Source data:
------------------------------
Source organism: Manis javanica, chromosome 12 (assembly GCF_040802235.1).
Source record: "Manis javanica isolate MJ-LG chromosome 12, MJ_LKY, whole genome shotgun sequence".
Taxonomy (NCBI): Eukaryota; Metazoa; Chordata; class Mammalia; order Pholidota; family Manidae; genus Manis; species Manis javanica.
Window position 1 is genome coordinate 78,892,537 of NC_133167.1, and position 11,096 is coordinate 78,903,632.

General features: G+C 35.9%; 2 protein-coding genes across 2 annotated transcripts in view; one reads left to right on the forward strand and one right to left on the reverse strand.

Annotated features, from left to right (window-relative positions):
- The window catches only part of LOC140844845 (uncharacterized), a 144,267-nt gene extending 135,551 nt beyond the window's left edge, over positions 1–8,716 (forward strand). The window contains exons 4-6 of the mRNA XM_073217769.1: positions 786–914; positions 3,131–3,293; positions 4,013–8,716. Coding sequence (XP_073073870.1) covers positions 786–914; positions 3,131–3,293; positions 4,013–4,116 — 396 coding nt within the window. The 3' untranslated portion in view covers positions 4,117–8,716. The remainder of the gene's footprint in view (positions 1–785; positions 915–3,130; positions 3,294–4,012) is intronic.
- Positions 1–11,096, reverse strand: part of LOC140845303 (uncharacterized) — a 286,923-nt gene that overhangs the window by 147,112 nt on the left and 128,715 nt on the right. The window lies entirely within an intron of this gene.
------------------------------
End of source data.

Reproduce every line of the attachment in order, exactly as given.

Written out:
Source organism: Manis javanica, chromosome 12 (assembly GCF_040802235.1).
Source record: "Manis javanica isolate MJ-LG chromosome 12, MJ_LKY, whole genome shotgun sequence".
Taxonomy (NCBI): Eukaryota; Metazoa; Chordata; class Mammalia; order Pholidota; family Manidae; genus Manis; species Manis javanica.
Window position 1 is genome coordinate 78,892,537 of NC_133167.1, and position 11,096 is coordinate 78,903,632.

General features: G+C 35.9%; 2 protein-coding genes across 2 annotated transcripts in view; one reads left to right on the forward strand and one right to left on the reverse strand.

Annotated features, from left to right (window-relative positions):
- The window catches only part of LOC140844845 (uncharacterized), a 144,267-nt gene extending 135,551 nt beyond the window's left edge, over positions 1–8,716 (forward strand). The window contains exons 4-6 of the mRNA XM_073217769.1: positions 786–914; positions 3,131–3,293; positions 4,013–8,716. Coding sequence (XP_073073870.1) covers positions 786–914; positions 3,131–3,293; positions 4,013–4,116 — 396 coding nt within the window. The 3' untranslated portion in view covers positions 4,117–8,716. The remainder of the gene's footprint in view (positions 1–785; positions 915–3,130; positions 3,294–4,012) is intronic.
- Positions 1–11,096, reverse strand: part of LOC140845303 (uncharacterized) — a 286,923-nt gene that overhangs the window by 147,112 nt on the left and 128,715 nt on the right. The window lies entirely within an intron of this gene.